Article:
Political and Economic
Poland emerged into the global market place 20 years ago, transforming itself from a command economy into a free market. The private sector (almost 80% of GDP) is now the main driver of economic activity.
The key takeaways for companies wanting to visit the market are:
Just two hours from UK by plane
Low risk market with same EU market regulatory network as the UK
Significant opportunities for UK companies in a number of key sectors.
Resilient economy which has seen growth throughout the global economic crisis
Largest consumer market in newly joined EU countries, springboard for regional expansion
Politically stable, pro-business government
Poland has enjoyed uninterrupted growth since 1992. GDP per capita went up from 49% of the EU25 average in 2004 to 61% in 2009. In 2008 GDP grew by 5% and despite the global economic crisis in 2009 it went up by 1.7% – Poland was the only EU country to record positive growth in 2009. Growth in 2010 reached 3.8% y-o-y. Industrial output continues to grow rapidly, the growth of construction and assembly output accelerated. Production capacity utilisation has been rising steadily.
Poland attracted some €7.34 billion of Foreign Direct Investment (FDI) in 2010 compared to c. €8.4 billion in 2009. 85% of FDI came from EU countries (mainly from France, Germany, Austria, Italy and Sweden) and 15% from the rest of the world (mainly from USA, South Korea and Japan).
For more information on British-Polish trade, visit ten things you didn’t know about British Polish trade.
To find out about flight costs and travel options visit UKTI Poland’s making your money travel further in Poland page.
Bilateral relations between the UK and Poland are excellent, and Poland also maintains strong relations both to its west with the rest of the EU, and to its east, particularly with the Ukraine. Civil society is very active, especially in the areas of crime reduction and good governance.
The (in English) covers a wide range of economic and business areas, including information on doing business in Poland, economic statistics, trends, foreign trade details, inter-EU trade and a breakdown by industry and sector.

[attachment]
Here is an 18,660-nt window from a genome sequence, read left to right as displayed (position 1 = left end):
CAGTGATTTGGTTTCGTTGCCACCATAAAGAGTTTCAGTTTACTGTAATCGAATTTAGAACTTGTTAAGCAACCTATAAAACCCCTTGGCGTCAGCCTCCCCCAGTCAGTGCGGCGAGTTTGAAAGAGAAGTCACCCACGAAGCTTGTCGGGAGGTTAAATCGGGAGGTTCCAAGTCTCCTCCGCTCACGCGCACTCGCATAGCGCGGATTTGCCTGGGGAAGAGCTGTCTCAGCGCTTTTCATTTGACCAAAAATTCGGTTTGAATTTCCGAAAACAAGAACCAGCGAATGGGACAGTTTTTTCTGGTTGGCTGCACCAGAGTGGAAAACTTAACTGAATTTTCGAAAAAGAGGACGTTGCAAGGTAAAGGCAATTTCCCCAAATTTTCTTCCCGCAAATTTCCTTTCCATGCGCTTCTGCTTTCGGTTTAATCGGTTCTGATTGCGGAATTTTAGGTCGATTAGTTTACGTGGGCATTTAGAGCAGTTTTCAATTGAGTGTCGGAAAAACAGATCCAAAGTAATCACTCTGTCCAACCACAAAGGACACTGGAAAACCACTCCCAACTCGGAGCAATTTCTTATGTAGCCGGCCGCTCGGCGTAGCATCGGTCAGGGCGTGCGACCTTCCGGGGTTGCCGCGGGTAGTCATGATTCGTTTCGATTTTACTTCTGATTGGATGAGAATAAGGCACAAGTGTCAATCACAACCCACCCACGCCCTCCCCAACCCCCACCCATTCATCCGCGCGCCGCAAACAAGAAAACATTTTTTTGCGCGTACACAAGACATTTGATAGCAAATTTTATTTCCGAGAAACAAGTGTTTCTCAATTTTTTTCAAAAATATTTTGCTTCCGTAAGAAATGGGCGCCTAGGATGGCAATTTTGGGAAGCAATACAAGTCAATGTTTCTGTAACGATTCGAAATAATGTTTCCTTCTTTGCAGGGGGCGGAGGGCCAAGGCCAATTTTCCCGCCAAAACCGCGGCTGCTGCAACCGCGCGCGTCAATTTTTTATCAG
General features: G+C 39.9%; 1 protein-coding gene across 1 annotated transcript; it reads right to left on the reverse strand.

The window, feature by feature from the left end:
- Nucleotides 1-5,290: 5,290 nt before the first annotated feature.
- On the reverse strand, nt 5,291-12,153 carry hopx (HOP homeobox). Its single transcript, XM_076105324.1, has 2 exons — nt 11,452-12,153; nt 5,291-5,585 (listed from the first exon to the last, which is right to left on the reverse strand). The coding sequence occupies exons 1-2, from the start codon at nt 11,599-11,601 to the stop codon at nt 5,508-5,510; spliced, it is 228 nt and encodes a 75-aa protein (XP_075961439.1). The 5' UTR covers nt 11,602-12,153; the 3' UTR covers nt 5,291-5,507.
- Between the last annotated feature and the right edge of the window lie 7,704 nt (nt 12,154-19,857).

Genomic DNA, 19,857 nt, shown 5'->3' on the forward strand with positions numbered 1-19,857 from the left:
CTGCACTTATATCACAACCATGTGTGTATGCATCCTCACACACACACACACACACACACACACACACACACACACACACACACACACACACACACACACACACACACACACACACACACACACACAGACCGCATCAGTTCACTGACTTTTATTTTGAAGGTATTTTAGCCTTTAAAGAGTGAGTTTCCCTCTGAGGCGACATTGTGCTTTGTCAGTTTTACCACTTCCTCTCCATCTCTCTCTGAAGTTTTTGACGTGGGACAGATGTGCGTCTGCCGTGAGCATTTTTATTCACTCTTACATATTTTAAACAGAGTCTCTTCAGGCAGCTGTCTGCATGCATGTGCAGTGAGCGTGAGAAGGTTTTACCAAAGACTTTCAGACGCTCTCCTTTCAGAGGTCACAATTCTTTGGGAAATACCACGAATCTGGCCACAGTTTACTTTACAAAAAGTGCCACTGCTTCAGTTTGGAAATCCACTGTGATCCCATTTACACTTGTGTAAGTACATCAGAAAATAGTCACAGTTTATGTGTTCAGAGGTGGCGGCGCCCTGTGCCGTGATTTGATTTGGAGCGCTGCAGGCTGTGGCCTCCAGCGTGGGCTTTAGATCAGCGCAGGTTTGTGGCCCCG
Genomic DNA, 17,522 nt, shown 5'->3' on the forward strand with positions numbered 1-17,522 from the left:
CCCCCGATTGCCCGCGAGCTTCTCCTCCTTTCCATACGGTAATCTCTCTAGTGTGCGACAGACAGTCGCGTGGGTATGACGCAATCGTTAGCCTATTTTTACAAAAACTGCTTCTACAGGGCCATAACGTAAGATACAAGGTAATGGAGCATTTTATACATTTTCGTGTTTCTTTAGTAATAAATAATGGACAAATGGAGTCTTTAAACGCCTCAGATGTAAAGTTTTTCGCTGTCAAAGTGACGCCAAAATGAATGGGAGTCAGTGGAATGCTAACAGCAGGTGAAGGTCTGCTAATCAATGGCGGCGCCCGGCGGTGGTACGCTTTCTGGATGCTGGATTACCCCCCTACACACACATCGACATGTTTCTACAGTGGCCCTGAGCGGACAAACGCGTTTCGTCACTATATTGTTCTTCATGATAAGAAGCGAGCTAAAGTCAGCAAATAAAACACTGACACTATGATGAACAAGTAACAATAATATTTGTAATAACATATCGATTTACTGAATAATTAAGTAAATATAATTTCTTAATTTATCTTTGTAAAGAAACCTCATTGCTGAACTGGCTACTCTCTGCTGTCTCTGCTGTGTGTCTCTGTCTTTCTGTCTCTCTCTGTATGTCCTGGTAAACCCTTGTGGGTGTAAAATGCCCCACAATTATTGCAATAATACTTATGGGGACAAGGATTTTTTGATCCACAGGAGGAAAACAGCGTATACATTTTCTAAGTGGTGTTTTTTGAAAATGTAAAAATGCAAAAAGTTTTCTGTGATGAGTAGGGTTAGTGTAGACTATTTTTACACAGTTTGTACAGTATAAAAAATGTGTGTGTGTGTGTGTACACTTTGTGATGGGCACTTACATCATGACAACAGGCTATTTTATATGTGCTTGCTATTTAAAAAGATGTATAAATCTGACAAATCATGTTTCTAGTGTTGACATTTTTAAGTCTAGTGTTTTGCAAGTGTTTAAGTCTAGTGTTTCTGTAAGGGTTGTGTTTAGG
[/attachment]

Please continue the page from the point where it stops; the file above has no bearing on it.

Bribery and Corruption
Bribery is illegal. It is an offence for British nationals or someone who is ordinarily resident in the UK, a body incorporated in the UK or a Scottish partnership, to bribe anywhere in the world.
In addition, a commercial organisation carrying on a business in the UK can be liable for the conduct of a person who is neither a UK national or resident in the UK or a body incorporated or formed in the UK. In this case it does not matter whether the acts or omissions which form part of the offence take place in the UK or elsewhere.
Corruption has significantly reduced in recent years through a combination of law enforcement action and political will. The has been set up and reports of corruption are now far less common than even four years ago. Public willingness to confront the problem has also led to a reduction in opportunities for corruption. New laws give the person in receipt of a bribe immunity from prosecution if they report it to the authorities and assist in the prosecution of the bribe giver.
There is a low threat from terrorism in Poland
Protective Security Advice
Poland adheres to all EU laws regarding copyright and intellectual property and the local branches of international watchdogs monitor breaches that may occur, including downloading of illegal software which mostly concerns the music/film industry. Nevertheless “piracy” of intellectual property remains an important issue the Polish government needs to deal with.
Tobacco and Alcohol Smuggling
Poland has a large logistics industry and a history of producing innovative smugglers. These combined with the ready availability of counterfeit products put Poland at the forefront of European tobacco and alcohol smuggling. Cigarettes are the commodity being smuggled in the largest quantities and the UK is the destination where the profit is highest due to high tax rates. Counterfeit cigarettes also make up a significant proportion of the goods seized by customs at national borders, some produced within Poland and some manufactured outside the EU.
Tough action by the Polish Police has undermined many organised crime groups’ effectiveness. In previous years it was common to have to pay a crime group to run a business, but such practices are now rare. If you encounter any issues in this area you should, as with instances of bribery and corruption, contact the .
As in the UK, businesses should still be cautious when shipping goods through Poland as hijacking of heavy goods vehicles still takes place, especially where high value goods are being shipped. Caution should also be taken in securing premises where goods of value are stored. Businesses in Poland make extensive use of security guards in even the most innocuous locations and business premises. In such cases, a reputable company should be used as organised.